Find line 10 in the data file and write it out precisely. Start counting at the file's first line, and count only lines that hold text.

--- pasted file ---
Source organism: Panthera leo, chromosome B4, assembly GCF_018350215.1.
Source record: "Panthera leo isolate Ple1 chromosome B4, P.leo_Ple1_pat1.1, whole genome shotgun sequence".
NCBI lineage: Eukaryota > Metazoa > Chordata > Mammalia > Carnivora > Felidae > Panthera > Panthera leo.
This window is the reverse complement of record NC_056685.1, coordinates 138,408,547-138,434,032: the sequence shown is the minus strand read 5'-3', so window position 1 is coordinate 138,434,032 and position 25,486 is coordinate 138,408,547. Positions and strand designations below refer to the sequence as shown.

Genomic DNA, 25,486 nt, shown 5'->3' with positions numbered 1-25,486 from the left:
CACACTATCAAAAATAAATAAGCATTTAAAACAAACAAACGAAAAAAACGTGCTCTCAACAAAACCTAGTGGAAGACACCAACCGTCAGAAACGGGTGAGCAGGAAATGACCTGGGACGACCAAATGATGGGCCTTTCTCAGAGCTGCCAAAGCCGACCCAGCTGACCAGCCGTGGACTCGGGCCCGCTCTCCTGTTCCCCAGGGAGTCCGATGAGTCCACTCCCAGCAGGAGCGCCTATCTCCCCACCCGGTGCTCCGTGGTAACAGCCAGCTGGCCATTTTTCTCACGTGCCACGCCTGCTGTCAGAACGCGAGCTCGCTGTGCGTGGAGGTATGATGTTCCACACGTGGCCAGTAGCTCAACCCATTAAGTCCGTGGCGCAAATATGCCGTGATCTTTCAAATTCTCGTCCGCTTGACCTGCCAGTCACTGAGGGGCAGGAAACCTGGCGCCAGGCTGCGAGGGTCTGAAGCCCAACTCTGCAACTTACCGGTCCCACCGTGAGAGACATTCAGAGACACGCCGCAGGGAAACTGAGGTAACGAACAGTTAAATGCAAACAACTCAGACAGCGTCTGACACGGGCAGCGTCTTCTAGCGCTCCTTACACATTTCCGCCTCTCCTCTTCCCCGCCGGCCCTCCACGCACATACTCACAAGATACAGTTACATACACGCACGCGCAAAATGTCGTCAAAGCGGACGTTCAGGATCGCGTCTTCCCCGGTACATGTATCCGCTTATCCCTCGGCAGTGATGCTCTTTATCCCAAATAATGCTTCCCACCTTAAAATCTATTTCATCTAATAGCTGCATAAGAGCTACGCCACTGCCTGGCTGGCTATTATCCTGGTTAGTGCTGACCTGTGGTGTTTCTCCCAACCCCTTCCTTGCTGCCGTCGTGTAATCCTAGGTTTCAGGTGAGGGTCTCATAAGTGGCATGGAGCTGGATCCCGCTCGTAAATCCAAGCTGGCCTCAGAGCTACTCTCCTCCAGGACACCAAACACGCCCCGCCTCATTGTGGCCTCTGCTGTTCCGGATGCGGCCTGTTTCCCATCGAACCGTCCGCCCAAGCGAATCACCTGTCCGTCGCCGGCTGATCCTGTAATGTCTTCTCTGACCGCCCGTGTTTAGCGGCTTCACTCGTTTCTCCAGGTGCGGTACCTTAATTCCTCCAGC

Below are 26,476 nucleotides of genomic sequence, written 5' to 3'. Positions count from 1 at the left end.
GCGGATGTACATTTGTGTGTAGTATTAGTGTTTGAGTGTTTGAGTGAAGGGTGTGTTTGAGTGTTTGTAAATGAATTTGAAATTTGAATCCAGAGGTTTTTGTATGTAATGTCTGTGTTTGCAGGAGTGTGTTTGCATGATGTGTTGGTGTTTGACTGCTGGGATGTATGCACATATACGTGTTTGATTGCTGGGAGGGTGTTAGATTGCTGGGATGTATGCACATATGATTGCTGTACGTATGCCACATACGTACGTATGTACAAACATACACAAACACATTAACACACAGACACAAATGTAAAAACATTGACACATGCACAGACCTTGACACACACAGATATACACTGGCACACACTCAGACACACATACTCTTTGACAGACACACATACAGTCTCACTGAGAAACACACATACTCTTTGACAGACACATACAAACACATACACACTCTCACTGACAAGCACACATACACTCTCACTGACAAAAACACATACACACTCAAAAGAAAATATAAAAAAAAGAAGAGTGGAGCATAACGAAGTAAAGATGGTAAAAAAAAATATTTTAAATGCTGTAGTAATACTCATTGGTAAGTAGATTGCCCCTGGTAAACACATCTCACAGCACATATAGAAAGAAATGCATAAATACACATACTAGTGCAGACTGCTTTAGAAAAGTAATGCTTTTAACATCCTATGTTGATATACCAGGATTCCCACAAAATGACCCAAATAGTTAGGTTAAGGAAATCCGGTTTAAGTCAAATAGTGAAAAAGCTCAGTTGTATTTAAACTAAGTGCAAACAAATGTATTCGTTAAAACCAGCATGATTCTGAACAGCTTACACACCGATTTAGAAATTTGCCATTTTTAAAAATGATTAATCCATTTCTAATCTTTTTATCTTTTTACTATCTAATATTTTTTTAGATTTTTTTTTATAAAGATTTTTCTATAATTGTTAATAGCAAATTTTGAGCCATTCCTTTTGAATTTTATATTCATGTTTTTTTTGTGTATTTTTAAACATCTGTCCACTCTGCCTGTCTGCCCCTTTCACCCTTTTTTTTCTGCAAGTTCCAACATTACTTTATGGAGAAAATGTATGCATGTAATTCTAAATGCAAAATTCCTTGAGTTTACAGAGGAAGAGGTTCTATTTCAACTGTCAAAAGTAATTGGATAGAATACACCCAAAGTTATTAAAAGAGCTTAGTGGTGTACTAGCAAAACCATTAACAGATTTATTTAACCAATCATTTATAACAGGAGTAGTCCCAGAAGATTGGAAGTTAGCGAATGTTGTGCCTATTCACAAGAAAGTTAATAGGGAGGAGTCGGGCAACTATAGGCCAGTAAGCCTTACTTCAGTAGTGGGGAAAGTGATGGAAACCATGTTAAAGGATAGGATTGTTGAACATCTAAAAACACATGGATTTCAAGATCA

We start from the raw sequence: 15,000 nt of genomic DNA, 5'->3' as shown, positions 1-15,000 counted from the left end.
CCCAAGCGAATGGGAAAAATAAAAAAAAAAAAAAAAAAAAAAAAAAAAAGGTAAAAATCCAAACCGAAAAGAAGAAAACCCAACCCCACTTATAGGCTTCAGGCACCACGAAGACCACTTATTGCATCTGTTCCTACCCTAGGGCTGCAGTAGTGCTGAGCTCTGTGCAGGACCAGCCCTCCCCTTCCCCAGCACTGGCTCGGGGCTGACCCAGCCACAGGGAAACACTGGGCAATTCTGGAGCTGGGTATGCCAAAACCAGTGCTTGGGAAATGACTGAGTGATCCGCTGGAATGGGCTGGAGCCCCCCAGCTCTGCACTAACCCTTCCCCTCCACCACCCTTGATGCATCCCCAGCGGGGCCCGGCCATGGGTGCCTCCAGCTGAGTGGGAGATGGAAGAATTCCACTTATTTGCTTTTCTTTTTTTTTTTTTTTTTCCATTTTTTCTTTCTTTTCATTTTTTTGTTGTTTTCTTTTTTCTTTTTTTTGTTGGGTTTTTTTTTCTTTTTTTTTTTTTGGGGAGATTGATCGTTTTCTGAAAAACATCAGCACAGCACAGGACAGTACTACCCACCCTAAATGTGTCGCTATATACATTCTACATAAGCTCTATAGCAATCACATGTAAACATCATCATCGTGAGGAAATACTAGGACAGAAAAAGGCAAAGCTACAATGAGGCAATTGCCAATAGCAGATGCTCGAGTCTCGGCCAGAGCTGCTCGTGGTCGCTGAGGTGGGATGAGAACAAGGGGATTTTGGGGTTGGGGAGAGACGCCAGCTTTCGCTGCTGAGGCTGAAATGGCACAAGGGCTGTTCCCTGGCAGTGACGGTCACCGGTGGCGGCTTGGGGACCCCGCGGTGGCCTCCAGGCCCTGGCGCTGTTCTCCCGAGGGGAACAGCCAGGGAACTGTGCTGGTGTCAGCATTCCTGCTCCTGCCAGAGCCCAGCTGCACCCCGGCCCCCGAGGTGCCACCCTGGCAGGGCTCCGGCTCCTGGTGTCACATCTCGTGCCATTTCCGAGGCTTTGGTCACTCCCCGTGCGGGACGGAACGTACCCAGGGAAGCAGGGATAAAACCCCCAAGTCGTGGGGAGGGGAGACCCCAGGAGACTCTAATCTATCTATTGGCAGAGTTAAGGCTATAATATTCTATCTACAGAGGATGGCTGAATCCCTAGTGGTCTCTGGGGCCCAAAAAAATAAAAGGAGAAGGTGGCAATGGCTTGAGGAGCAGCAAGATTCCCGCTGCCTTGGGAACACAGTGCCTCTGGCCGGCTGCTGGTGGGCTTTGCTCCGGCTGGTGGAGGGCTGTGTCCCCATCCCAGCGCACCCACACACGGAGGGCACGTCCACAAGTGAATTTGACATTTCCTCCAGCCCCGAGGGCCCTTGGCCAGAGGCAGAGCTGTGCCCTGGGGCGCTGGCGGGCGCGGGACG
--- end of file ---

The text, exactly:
CCCAAGCGAATGGGAAAAATAAAAAAAAAAAAAAAAAAAAAAAAAAAAAGGTAAAAATCCAAACCGAAAAGAAGAAAACCCAACCCCACTTATAGGCTTCAGGCACCACGAAGACCACTTATTGCATCTGTTCCTACCCTAGGGCTGCAGTAGTGCTGAGCTCTGTGCAGGACCAGCCCTCCCCTTCCCCAGCACTGGCTCGGGGCTGACCCAGCCACAGGGAAACACTGGGCAATTCTGGAGCTGGGTATGCCAAAACCAGTGCTTGGGAAATGACTGAGTGATCCGCTGGAATGGGCTGGAGCCCCCCAGCTCTGCACTAACCCTTCCCCTCCACCACCCTTGATGCATCCCCAGCGGGGCCCGGCCATGGGTGCCTCCAGCTGAGTGGGAGATGGAAGAATTCCACTTATTTGCTTTTCTTTTTTTTTTTTTTTTTCCATTTTTTCTTTCTTTTCATTTTTTTGTTGTTTTCTTTTTTCTTTTTTTTGTTGGGTTTTTTTTTCTTTTTTTTTTTTTGGGGAGATTGATCGTTTTCTGAAAAACATCAGCACAGCACAGGACAGTACTACCCACCCTAAATGTGTCGCTATATACATTCTACATAAGCTCTATAGCAATCACATGTAAACATCATCATCGTGAGGAAATACTAGGACAGAAAAAGGCAAAGCTACAATGAGGCAATTGCCAATAGCAGATGCTCGAGTCTCGGCCAGAGCTGCTCGTGGTCGCTGAGGTGGGATGAGAACAAGGGGATTTTGGGGTTGGGGAGAGACGCCAGCTTTCGCTGCTGAGGCTGAAATGGCACAAGGGCTGTTCCCTGGCAGTGACGGTCACCGGTGGCGGCTTGGGGACCCCGCGGTGGCCTCCAGGCCCTGGCGCTGTTCTCCCGAGGGGAACAGCCAGGGAACTGTGCTGGTGTCAGCATTCCTGCTCCTGCCAGAGCCCAGCTGCACCCCGGCCCCCGAGGTGCCACCCTGGCAGGGCTCCGGCTCCTGGTGTCACATCTCGTGCCATTTCCGAGGCTTTGGTCACTCCCCGTGCGGGACGGAACGTACCCAGGGAAGCAGGGATAAAACCCCCAAGTCGTGGGGAGGGGAGACCCCAGGAGACTCTAATCTATCTATTGGCAGAGTTAAGGCTATAATATTCTATCTACAGAGGATGGCTGAATCCCTAGTGGTCTCTGGGGCCCAAAAAAATAAAAGGAGAAGGTGGCAATGGCTTGAGGAGCAGCAAGATTCCCGCTGCCTTGGGAACACAGTGCCTCTGGCCGGCTGCTGGTGGGCTTTGCTCCGGCTGGTGGAGGGCTGTGTCCCCATCCCAGCGCACCCACACACGGAGGGCACGTCCACAAGTGAATTTGACATTTCCTCCAGCCCCGAGGGCCCTTGGCCAGAGGCAGAGCTGTGCCCTGGGGCGCTGGCGGGCGCGGGACG